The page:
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Macroeconomic Policies and Growth

In: Productivity and Growth

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Author Info

  • Palle Andersen

    (Reserve Bank of Australia)

  • David Gruen

    (Reserve Bank of Australia)

Abstract

While economic theory is largely mute on the question of whether macroeconomic policies affect long-run growth, an examination of the experience of different countries over various periods and the policies they pursued, lends strong support to the idea that macro policies do play a role in the growth process. A macroeconomic policy framework conducive to growth can be characterised by five features: a low and predictable inflation rate; an appropriate real interest rate; a stable and sustainable fiscal policy; a competitive and predictable real exchange rate; and a balance of payments that is regarded as viable. Countries with these macroeconomic characteristics tend to grow faster than those without them, though there are many individual cases of both developing and developed countries suggesting that satisfying only some of these conditions does not sustain strong growth. It is also important to recognise that the direction of causation is somewhat ambiguous: while good macro outcomes should be conducive to growth, strong growth is also conducive to good macroeconomic outcomes. The paper presents a wide-ranging examination of both theoretical and empirical evidence on the many ways macroeconomic policies may influence economic growth. Given monetary policy’s crucial role in determining the inflation rate in the longer run, there is a particular emphasis on the relationship between inflation and growth. The following five broad conclusions are drawn. First, although growth models assign a major role to capital accumulation, there is little evidence that aggregate investment yields excess returns, and so special policy incentives to boost aggregate investment appear inappropriate. Second, countries with low national saving invest less and grow more slowly than they would if saving were higher. Ultimately, the extent to which a country can rely on foreign savings to fund domestic investment and growth depends on the rate of capital inflow the market accepts as sust

(This abstract was borrowed from another version of this item.)

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Bibliographic Info

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This chapter was published in: Palle Andersen & Jacqueline Dwyer & David Gruen (ed.) Productivity and Growth, Reserve Bank of Australia, pages , 1995.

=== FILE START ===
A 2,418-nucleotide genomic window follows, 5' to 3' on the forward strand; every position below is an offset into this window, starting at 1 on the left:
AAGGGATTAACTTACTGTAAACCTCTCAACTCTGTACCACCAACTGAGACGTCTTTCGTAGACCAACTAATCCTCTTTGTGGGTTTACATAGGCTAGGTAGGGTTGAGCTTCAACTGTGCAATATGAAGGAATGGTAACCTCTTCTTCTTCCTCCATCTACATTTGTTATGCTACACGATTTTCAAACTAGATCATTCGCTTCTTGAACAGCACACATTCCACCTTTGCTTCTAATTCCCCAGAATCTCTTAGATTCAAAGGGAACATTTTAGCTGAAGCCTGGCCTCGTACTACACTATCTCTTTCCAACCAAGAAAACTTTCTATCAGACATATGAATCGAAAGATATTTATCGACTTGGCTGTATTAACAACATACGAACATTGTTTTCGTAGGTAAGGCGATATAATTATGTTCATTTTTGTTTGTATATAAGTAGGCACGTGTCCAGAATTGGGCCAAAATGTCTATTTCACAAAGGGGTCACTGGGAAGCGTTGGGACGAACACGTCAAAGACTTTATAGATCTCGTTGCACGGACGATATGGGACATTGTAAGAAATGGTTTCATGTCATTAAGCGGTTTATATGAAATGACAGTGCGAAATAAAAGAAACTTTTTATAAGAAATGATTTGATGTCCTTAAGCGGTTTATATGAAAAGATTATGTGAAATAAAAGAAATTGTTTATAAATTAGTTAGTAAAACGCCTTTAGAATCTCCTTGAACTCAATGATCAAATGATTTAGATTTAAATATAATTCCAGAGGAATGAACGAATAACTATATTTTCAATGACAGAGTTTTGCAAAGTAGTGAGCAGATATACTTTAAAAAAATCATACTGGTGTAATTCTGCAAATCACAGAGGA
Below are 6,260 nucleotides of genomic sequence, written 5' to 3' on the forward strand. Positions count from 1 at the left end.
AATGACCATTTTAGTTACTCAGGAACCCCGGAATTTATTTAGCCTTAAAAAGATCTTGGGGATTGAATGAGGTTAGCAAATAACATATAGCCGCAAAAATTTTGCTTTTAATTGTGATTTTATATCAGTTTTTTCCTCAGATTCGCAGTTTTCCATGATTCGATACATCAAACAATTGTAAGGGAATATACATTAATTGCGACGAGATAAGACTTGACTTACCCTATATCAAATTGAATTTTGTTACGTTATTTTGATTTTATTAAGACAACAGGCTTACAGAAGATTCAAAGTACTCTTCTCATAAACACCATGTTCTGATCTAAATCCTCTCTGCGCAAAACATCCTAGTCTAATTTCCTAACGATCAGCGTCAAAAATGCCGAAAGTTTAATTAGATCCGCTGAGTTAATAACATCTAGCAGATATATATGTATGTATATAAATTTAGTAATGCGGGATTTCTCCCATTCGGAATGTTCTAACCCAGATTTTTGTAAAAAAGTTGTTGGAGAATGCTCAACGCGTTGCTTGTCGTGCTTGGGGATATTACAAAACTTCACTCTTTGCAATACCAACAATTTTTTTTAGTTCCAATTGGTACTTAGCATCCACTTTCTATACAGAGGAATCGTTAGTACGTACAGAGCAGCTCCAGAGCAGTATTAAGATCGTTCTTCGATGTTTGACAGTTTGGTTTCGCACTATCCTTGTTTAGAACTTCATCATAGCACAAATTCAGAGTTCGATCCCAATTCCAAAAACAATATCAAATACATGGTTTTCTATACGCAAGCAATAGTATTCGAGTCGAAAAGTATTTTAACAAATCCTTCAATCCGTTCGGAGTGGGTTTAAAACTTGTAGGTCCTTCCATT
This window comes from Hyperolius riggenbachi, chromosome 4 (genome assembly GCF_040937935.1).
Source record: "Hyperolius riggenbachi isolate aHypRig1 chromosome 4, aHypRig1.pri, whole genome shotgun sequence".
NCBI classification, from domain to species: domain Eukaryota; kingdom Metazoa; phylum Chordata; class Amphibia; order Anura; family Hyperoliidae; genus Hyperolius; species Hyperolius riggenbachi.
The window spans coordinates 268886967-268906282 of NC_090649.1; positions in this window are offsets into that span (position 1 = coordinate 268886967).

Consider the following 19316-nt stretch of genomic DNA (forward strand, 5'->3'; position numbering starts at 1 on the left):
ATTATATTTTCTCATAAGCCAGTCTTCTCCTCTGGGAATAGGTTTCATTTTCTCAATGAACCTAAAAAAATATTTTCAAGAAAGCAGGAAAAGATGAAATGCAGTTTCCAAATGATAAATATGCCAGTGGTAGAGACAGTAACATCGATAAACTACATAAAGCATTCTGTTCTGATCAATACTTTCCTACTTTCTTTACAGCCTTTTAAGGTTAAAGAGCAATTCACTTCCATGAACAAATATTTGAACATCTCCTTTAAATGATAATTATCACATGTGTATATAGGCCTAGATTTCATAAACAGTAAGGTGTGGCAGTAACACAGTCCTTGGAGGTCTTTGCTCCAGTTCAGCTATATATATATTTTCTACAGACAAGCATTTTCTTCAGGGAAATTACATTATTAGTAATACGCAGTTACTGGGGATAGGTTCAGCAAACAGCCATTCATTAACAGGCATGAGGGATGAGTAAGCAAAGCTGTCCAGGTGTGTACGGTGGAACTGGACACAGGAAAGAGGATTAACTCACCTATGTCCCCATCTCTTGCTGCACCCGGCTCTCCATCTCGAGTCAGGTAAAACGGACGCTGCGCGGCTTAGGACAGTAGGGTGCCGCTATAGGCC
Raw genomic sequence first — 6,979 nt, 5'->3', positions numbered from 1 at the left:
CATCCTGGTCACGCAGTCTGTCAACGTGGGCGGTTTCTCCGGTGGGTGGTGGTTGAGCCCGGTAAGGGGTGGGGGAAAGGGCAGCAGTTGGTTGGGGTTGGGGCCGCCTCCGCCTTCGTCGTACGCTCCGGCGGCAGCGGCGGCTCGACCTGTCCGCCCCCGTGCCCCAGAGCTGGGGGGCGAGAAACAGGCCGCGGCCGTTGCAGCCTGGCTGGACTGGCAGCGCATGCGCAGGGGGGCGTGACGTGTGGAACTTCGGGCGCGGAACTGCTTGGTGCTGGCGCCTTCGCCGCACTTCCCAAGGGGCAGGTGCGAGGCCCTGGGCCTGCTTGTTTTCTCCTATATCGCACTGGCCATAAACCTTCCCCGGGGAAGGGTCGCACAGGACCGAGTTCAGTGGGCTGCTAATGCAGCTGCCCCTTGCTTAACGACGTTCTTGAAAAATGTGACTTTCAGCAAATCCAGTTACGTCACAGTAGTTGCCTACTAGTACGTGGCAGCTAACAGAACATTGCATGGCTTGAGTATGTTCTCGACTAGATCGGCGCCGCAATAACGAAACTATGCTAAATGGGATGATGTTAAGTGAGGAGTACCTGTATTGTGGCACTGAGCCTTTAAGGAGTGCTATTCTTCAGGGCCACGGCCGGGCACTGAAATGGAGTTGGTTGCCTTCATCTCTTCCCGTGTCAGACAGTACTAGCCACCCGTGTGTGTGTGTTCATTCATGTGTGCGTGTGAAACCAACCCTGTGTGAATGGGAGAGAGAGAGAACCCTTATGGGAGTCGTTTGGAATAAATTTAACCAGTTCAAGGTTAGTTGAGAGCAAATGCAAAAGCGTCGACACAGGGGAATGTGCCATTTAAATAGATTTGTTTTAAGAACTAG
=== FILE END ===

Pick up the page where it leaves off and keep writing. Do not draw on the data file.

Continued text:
This item is provided by Reserve Bank of Australia in its series RBA Annual Conference Volume with number acv1995-18.

Handle: RePEc:rba:rbaacv:acv1995-18

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Related research

Keywords: Australian macroeconomic policy; reform; long-run growth trends; growth theories; inflation and growth; external constraints;

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References

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Citations

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Cited by:
  1. Frederic S. Mishkin & Andrew Crockett & Michael P. Dooley & Montek S. Ahluwalia, 2003. "Financial Policies," NBER Chapters, in: Economic and Financial Crises in Emerging Market Economies, pages 93-154 National Bureau of Economic Research, Inc.
  2. Frederic S Mishkin, 1997. "Strategies for Controlling Inflation," RBA Annual Conference Volume, in: Philip Lowe (ed.), Monetary Policy and Inflation Targeting Reserve Bank of Australia.
  3. Frederic S. Mishkin & Klaus Schmidt-Hebbel, 2001. "One Decade of Inflation Targeting in the World: What Do We Know and What Do We Need to Know?," NBER Working Papers 8397, National Bureau of Economic Research, Inc.
  4. Frederic S. Mishkin, 2007. "Will monetary policy become more of a science?," Finance and Economics Discussion Series 2007-44, Board of Governors of the Federal Reserve System (U.S.).
  5. Frederic S. Mishkin, 2000. "What should central banks do?," Review, Federal Reserve Bank of St. Louis, issue Nov, pages 1-14.
  6. Mishkin, Frederic S., 2001. "Financial policies and the prevention of financial crises in emerging market economies," Policy Research Working Paper Series 2683, The World Bank.
  7. Frederic S. Mishkin, 2001. "Financial Policies and the Prevention of Financial Crises in Emerging Market Countries," NBER Working Papers 8087, National Bureau of Economic Research, Inc.
  8. Bucciarelli Edgardo & Pagliari Carmen & Muratore Fabrizio, 2010. "European Labour Productivity And Corporate E-Learning Activities: An Empirical Analysis," Annals of Faculty of Economics, University of Oradea, Faculty of Economics, vol. 1(1), pages 170-177, July.
  9. Joon-Ho Hahm & Frederic S. Mishkin, 2000. "Causes of the Korean Financial Crisis: Lessons for Policy," NBER Working Papers 7483, National Bureau of Economic Research, Inc.
  10. Frederic S. Mishkin, 1997. "The causes and propagation of financial instability : lessons for policy makers," Proceedings - Economic Policy Symposium - Jackson Hole, Federal Reserve Bank of Kansas City, pages 55-96.
  11. Frederic S. Mishkin, 2008. "Does Stabilizing Inflation Contribute To Stabilizing Economic Activity?," NBER Working Papers 13970, National Bureau of Economic Research, Inc.
  12. Frederic S. Mishkin, 2011. "Monetary Policy Strategy: Lessons From The Crisis," Chapters, European Central Bank.

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